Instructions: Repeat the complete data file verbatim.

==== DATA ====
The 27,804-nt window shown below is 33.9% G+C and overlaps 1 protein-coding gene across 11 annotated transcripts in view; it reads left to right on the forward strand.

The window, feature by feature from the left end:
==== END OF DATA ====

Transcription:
The 27,804-nt window shown below is 33.9% G+C and overlaps 1 protein-coding gene across 11 annotated transcripts in view; it reads left to right on the forward strand.

The window, feature by feature from the left end: